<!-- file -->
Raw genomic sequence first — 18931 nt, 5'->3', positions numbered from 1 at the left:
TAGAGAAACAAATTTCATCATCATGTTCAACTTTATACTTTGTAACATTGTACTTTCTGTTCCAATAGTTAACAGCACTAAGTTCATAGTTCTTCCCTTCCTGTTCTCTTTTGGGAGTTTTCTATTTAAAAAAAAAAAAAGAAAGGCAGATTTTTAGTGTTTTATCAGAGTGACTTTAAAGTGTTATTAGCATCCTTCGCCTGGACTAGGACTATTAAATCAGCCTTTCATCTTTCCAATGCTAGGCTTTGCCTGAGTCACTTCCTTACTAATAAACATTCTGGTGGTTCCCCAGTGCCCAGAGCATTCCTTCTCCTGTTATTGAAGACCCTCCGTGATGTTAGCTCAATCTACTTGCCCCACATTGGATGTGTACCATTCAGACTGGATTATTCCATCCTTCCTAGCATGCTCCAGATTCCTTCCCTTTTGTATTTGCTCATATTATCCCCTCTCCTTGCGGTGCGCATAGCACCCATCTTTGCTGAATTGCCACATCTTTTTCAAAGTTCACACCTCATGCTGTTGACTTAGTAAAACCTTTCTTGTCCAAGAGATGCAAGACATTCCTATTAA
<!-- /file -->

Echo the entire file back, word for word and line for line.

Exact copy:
Raw genomic sequence first — 18931 nt, 5'->3', positions numbered from 1 at the left:
TAGAGAAACAAATTTCATCATCATGTTCAACTTTATACTTTGTAACATTGTACTTTCTGTTCCAATAGTTAACAGCACTAAGTTCATAGTTCTTCCCTTCCTGTTCTCTTTTGGGAGTTTTCTATTTAAAAAAAAAAAAAGAAAGGCAGATTTTTAGTGTTTTATCAGAGTGACTTTAAAGTGTTATTAGCATCCTTCGCCTGGACTAGGACTATTAAATCAGCCTTTCATCTTTCCAATGCTAGGCTTTGCCTGAGTCACTTCCTTACTAATAAACATTCTGGTGGTTCCCCAGTGCCCAGAGCATTCCTTCTCCTGTTATTGAAGACCCTCCGTGATGTTAGCTCAATCTACTTGCCCCACATTGGATGTGTACCATTCAGACTGGATTATTCCATCCTTCCTAGCATGCTCCAGATTCCTTCCCTTTTGTATTTGCTCATATTATCCCCTCTCCTTGCGGTGCGCATAGCACCCATCTTTGCTGAATTGCCACATCTTTTTCAAAGTTCACACCTCATGCTGTTGACTTAGTAAAACCTTTCTTGTCCAAGAGATGCAAGACATTCCTATTAA